Topping & Company already have shops in St Andrews, Bath and Ely so can now definitely consider themselves a small chain. Those record shops out there that are doing well, and yes they do exist, will sensibly be sticking with what they have.
What will be interesting once HMV is trading normally again will be if customers and artists alike will be “supporting” Mike Ashley, Amazon or whoever the new owners are the way they have been giving their money to a major international vulture fund for the best part of six years.
Most people could if they wished give far more of their custom to independents but choose not to do so. These shops also have nice staff who would like to keep their jobs so it would be good to think that after all that has happened people might think twice in the future about where they spend their hard-earned money. It also goes without saying that Edinburgh already has many good bookshops so while Topping & Company is a good addition to the area those who survived through the worst of times should not be forgotten too.
A more considered opinion on HMV will make sense once new owners are in place but for now the one thing that does apply to both record shops and bookshops is that you can never go wrong supporting independent stores.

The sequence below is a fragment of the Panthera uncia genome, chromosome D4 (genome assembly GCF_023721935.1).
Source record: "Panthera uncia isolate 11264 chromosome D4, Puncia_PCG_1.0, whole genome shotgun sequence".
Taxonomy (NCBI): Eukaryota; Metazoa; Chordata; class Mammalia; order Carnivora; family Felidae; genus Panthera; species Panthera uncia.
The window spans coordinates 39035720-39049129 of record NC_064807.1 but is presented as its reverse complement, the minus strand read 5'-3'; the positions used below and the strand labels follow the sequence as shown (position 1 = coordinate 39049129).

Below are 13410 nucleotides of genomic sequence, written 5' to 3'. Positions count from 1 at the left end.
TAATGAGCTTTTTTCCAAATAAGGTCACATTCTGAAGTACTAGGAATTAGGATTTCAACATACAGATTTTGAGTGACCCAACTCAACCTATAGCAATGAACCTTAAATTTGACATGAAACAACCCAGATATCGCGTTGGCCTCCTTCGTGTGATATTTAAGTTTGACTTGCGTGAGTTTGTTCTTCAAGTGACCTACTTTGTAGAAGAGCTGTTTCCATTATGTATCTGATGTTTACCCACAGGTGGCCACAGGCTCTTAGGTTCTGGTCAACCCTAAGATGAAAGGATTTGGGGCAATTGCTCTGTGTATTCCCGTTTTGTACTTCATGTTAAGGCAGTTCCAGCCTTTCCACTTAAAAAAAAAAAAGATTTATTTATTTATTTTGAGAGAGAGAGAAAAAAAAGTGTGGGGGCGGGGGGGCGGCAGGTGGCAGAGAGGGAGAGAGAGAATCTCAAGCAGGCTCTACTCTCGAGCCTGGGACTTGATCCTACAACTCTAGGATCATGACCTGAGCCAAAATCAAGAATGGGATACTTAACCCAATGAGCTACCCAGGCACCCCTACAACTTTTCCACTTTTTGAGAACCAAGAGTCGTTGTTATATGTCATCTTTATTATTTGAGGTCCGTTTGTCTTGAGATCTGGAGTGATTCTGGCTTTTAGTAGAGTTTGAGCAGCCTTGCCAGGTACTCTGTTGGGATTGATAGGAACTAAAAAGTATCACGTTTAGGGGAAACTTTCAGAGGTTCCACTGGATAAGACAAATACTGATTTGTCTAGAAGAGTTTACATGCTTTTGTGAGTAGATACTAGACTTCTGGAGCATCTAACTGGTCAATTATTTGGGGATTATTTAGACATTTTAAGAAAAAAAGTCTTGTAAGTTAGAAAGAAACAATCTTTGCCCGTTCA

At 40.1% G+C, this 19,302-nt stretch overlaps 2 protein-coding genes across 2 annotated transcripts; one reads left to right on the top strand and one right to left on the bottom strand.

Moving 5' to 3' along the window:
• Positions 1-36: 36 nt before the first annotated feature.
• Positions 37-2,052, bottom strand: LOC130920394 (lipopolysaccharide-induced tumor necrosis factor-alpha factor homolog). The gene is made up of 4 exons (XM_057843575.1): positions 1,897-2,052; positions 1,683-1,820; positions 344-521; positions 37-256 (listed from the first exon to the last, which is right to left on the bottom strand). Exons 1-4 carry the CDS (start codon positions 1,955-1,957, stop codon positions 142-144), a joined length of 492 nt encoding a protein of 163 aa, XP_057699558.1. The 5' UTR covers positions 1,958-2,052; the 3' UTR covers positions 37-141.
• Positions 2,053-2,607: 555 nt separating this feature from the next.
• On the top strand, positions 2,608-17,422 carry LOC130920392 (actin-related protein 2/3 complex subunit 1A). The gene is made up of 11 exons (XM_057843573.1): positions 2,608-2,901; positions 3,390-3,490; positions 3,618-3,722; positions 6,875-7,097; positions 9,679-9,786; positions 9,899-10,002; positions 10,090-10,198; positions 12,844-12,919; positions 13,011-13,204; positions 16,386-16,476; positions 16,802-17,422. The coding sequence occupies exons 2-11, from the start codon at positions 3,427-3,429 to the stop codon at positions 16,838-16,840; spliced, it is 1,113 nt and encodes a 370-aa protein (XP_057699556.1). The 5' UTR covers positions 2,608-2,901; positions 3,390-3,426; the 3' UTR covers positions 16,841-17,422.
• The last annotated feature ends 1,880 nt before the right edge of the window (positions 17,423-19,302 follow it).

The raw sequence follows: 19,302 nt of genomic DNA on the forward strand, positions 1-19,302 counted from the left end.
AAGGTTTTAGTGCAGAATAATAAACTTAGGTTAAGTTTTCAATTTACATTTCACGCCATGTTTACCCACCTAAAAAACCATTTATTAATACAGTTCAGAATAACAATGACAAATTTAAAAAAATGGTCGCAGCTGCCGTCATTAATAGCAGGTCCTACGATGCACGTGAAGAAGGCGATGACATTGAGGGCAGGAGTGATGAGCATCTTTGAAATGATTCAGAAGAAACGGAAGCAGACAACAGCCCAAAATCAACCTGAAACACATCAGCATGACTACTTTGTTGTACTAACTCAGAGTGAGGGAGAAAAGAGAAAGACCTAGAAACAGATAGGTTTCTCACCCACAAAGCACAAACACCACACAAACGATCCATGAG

Steve lightens the load for record shops
Steve Mason’s latest album – About the Light – was released yesterday and independents have a lovely silver vinyl version. Steve (pictured) of course was previously in The Beta Band and has since gone on to have a very successful solo career.
It’s a great day for releases by Scottish bands as as I mentioned last week The Twilight Sad also have a new album out on double blue vinyl which again is only available from independents.
While these gestures to the indies are helpful, HMV have been given great advantages by record companies in the last few years despite calls for a level playing field after the Hilco deal and I do fear just how much more will be given to anybody now prepared to take on HMV this time.
It’s time to show us the money
More and more I see figures stating the economic benefit of Edinburgh’s many festivals and projects and yet there is not only never any explanation as to how these figures are obtained but also no mention of exactly who benefits from these economic gains.
With such large sums of money quoted – often tens if not hundreds of millions of pounds – more detail is certainly necessary yet the media on the whole just dutifully repeats all these figures without any checks whatsoever.
If for instance the vast majority of the economic benefit for a festival was simply more visitors spending more money on their accommodation and food then that is something that would be extremely relevant on several fronts.
These figures are always produced by the organisers who have a vested interest in saying how wonderful they are and it really is time these many figures were looked at more closely to see if the benefits claimed are widespread or simply apply to a lucky few.